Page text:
Charles Dickens' Bleak House (1852-53) is one of the most complicated novels of the nineteenth century. In an amazing feat of narrative planning, all of the novel's several dozen characters turn out to be somehow integral to the plot. Bleak House features two narrators: on the one hand, the protagonist, Esther Summerson, who is emotionally damaged, determinedly cheerful, and devoted to duty; on the other, an anonymous narrator, who is near-omniscient (he sees all but rarely has access to anyone's thoughts), satirical, and frequently appalled by the human race. While both halves of the novel are bleak—appropriately enough—Esther is ultimately optimistic about human nature in a way that her counterpart most decidedly is not. In its satirical moments, the novel crusades against the Court of Chancery's labyrinthine red tape and Victorian philanthropists' self-serving hypocrisy.Given that most of Bleak House's readers need a flowchart to keep everything straight, it's impossible to do justice to the novel with a brief summary. But here are some basics:
Esther Summerson believes herself to be an orphan, raised out of duty by the icy Miss Barbary. As the novel unfolds, however, Esther discovers that Miss Barbary was her aunt—and that her mother remains alive. In the meantime, her kind guardian, John Jarndyce, has her appointed as a companion to the lovely young Ada Clare...although he has something else in mind for Esther's future.
Lady Honoria Dedlock, married to the much older Sir Leicester Dedlock, is a woman with a secret. More than one person sets out to discover and exploit that secret, including the comical clerk Mr. Guppy and the terrifying lawyer Mr. Tulkinghorn.
Mr. Tulkinghorn's interest in Lady Dedlock leads him to a most unfortunate end. Or does it? Enter Inspector Bucket, a police detective who goes everywhere, sees everything, and, while he's at it, practically changes shape.
John Jarndyce, the master of Bleak House, is one of the latest players in the long-running lawsuit Jarndyce vs. Jarndyce. Not that he pays much attention to it or cares about the outcome. Nobody, in fact, really knows what Jarndyce vs. Jarndyce is all about...
...but that doesn't stop Richard Carstone from anticipating a life of wealth and ease after his side wins the suit. Richard, another one of Jarndyce's wards, somehow never manages to find a career that suits him. While he's waiting on the suit, he romances Ada.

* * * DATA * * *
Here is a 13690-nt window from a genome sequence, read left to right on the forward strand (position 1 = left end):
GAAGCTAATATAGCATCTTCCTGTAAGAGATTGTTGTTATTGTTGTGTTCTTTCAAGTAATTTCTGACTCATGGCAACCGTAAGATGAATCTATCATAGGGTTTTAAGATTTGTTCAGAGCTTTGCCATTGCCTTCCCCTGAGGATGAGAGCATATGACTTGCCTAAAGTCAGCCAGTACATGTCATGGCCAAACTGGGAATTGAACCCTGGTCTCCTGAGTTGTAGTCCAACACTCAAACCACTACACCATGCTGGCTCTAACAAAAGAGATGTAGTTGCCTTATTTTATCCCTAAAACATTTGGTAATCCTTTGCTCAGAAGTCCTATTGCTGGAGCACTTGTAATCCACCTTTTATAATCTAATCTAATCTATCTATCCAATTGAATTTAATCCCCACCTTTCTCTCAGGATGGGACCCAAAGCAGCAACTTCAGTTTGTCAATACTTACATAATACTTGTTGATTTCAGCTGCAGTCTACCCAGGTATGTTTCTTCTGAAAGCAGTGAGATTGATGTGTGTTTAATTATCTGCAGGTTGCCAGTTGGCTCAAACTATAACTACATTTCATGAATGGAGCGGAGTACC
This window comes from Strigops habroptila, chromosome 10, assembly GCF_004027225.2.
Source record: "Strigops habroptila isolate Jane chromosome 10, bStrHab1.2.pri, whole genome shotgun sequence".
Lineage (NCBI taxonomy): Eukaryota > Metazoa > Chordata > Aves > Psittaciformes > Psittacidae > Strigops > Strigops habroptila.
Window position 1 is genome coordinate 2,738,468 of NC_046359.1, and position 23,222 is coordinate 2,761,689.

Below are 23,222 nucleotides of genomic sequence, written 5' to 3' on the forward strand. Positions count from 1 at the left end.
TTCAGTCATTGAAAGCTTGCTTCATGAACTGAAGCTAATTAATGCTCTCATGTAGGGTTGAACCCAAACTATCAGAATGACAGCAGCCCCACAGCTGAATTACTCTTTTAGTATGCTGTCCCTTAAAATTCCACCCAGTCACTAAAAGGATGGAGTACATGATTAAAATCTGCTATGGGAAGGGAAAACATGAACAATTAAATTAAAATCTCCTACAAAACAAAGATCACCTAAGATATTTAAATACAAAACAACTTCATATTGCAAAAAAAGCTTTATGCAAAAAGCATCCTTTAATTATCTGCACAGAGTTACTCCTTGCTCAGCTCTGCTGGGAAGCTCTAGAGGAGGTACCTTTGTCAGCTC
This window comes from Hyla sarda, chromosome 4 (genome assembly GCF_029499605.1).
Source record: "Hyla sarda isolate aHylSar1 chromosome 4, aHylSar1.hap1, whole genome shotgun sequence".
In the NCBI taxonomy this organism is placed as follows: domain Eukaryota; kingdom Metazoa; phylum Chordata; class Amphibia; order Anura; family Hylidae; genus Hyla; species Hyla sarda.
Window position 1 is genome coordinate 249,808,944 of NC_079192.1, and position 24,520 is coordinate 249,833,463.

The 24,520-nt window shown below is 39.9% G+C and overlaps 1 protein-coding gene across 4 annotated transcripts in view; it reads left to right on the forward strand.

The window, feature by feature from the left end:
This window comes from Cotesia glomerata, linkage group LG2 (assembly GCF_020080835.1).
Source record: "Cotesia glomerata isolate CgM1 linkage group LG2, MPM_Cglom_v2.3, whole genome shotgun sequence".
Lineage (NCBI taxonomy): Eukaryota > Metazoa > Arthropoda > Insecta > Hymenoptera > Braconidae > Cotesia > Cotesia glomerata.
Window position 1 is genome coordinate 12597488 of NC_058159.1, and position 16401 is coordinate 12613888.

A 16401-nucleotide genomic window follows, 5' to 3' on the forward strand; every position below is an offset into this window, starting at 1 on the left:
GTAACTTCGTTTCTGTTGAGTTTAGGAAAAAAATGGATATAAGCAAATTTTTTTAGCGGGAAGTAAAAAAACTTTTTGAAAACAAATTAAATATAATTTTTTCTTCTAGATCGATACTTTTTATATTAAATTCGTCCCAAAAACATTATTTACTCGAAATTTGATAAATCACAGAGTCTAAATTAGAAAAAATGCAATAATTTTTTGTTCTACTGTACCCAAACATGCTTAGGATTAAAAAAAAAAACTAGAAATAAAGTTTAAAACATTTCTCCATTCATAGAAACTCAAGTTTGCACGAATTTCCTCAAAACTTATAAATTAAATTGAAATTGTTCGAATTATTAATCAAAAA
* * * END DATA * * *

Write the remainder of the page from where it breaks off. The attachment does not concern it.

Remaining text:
For obviousreasons, Bleak House resists adaptation—there have been only six film and TV (and at least one radio) versions since 1920—but the BBC's 2005 miniseries was a critical and ratings success (largely thanks to an All-Star Cast including such luminaries as Gillian Anderson and Charles Dance).
Tropes used in Bleak House:
Adaptation Distillation: The 2005 miniseries, which removed many of the numerous side characters and condensed the story (even an eight-hour adaptation has to trim for a 800-plus page novel!), whilst maintaining the original motives and storylines and the aesthetics of the novel.
Although the unnamed narrator in the book seems pretty upset in the lead-up, mourning that the clocks cannot tell Tulkinghorn to steer clear of the yard. He/she clearly has a more generous spirit than most of us...
Composite Character: While the 2005 BBC version keeps most characters from the book, Mr Guppy takes over those plot elements belonging to Smallweed's grandson and Tony Jobling. Similarly, the Bagnet family are removed, with Phil Squod filling in the gaps.
Fate Worse than Death: It's a measure of the desperation of London's poor that Jenny, a bricklayer's wife grieving for her beloved son, admits she is glad the baby is dead instead of becoming violent like its father, or a criminal like others in the neighborhood.
Florence Nightingale Effect: A variation; while Allan is not there to cure Esther's smallpox, seeing him look after Miss Flite, Jo, Caddy and the baby definitely contributes to Esther's feelings for him.
Forever War: The Jarndyce v. Jarndyce case, It's a court case over a contested will that has been dragging its way through the Chancery Courts for at least half a dozen generations. The case grew so complicated over the centuries that literally no one knows what's going on. The case only ended when the lawyer fees consumed the entire estate.